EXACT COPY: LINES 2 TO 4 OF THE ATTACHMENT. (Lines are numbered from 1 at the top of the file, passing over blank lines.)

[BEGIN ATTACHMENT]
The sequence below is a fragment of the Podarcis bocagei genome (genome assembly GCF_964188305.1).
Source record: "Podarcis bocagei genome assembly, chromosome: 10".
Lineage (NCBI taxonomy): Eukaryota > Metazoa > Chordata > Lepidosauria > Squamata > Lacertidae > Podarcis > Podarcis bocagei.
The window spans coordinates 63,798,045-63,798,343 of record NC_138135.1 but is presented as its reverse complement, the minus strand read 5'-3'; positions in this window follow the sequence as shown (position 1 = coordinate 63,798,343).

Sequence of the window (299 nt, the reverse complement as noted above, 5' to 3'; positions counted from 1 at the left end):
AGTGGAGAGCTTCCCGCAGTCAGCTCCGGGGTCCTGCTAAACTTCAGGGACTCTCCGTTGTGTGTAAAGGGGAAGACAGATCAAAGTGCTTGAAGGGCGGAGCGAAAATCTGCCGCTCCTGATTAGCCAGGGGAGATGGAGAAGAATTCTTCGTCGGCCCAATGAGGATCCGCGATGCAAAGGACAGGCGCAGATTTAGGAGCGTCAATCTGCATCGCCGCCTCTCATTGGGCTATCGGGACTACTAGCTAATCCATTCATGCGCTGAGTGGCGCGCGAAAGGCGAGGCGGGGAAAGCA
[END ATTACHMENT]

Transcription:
Source record: "Podarcis bocagei genome assembly, chromosome: 10".
Lineage (NCBI taxonomy): Eukaryota > Metazoa > Chordata > Lepidosauria > Squamata > Lacertidae > Podarcis > Podarcis bocagei.
The window spans coordinates 63,798,045-63,798,343 of record NC_138135.1 but is presented as its reverse complement, the minus strand read 5'-3'; positions in this window follow the sequence as shown (position 1 = coordinate 63,798,343).